Arranged alphabetically to include case histories of individual serial killers and essays on general topics, this reference work would appear to be the perfect companion to Jay Robert Nash's Encyclopedia of World Crime: Criminal Justice, Criminology and Law Enforcement (1989. o.p.). However, close examination reveals several flaws. The first is that Newton (Serial Slaughter) never explains his criteria for inclusion--a serious problem, in that he includes people like Josef Mengele (generally considered not a serial but a mass murderer). The second, related problem concerns the way he defines serial killer. By FBI standards, a serial killer is a person who murders three or more people. But Newton doesn't define his terms until two-thirds of the way into the book--and then he uses the National Institute of Justice's definition (that is, a person who murders two or more people) and argues that this should be the accepted one. Unfortunately, until someone else writes a better book on this topic, Newton's will have to do. Purchase cautiously.--Michael Sawyer, Northwestern Regional Lib., Elkin, NC (c) Copyright 2010. Library Journals LLC, a wholly owned subsidiary of Media Source, Inc. No redistribution permitted.


Choice Review

This unhappy book reminds readers of the atrocities committed at Dachau and Auschwitz during the Nazi era: lampshades made of human skin, gold teeth pulled. Newton's book (he has published 146 since 1977, according to the book's back cover) recounts in stomach-turning detail this chilling criminal phenomenon from Angels of Death to the Zodiac serial killer of the 1960s and '70s (still unsolved). The book is arranged alphabetically and includes, besides individual serial killers, groups like the "Wanna-Be's" and topical essays (e.g., fiction and film portrayals of serial murder, cannibalism, capital punishment). In addition to US and British serialists, this variorum of multicultural and multinational serial killers includes Russian (Chikatilo), Chinese (Bai Baoshan), Hungarian (Erzsebet, 16th-century royalty), French and German, South African, Indian, Polish. Even as we speak, recent newspaper articles list two serial killer stories: "Spokane Father of Five Suspected Killer" and "Mass Murderer May have Killed Dozens" (South Manchester, UK). With that kind of currency, Newton contends, "the large number of serial killers--1,500 at the writing of this book--renders comprehensive coverage of each and every case unfeasible in any single volume." In addition to the alphabetically arranged body of the book, three appendixes list solo, team killers, and unsolved cases. For public and academic audiences with strong stomachs. A. C. Vara; Temple University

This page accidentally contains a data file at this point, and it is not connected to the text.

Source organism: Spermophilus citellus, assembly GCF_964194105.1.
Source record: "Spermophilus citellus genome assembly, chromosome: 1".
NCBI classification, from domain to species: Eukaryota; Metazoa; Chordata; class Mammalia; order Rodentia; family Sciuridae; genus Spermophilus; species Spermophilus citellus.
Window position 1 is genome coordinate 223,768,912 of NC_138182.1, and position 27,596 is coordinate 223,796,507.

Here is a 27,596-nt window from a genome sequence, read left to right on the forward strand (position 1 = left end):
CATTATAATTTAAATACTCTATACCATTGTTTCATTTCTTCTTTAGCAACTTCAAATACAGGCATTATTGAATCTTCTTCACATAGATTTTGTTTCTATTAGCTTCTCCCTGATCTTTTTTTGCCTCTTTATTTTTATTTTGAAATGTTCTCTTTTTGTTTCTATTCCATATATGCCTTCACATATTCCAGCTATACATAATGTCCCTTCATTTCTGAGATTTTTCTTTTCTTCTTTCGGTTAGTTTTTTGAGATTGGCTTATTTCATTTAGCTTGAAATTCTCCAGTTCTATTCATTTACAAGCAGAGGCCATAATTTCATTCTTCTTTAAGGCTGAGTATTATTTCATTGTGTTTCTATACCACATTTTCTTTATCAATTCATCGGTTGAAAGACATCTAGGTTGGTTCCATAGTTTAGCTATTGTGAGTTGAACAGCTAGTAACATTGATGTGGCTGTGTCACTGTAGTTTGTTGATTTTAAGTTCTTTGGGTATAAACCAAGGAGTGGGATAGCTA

Excerpts

Excerpts

From Jack the Ripper to the FBI's Violent Criminal Apprehension Program (VICAP), The Encyclopedia of Serial Killers provides an exhaustive overview of what is undoubtedly the most macabre and fascinating branch of crime and modern criminology. More than 240 entries and 70 photographs detail individual cases of serial murder from ancient Rome to the year 2000, law enforcement agents and their techniques, the factors that contribute to the development of a serial killer, and how society chooses to deal with and punish these vicious criminals. Topics covered include: The realities of serial murder versus popular myths depicted in film and television Key figures on both sides of the law Pivotal cases and events Criminal activities that have shaped law enforcement responses. Among the most infamous criminals profiled are: David Berkowitz Ted BundyAlbert DeSalvo (a.k.a. The Boston Strangler) John Wayne Gacy, Jr. Jack the Ripperand many more. Excerpted from The Encyclopedia of Serial Killers: A Study of the Chilling Criminal Phenomenon, from the "Angels of Death" to the "Zodiac" Killer by Michael Newton All rights reserved by the original copyright owners. Excerpts are provided for display purposes only and may not be reproduced, reprinted or distributed without the written permission of the publisher.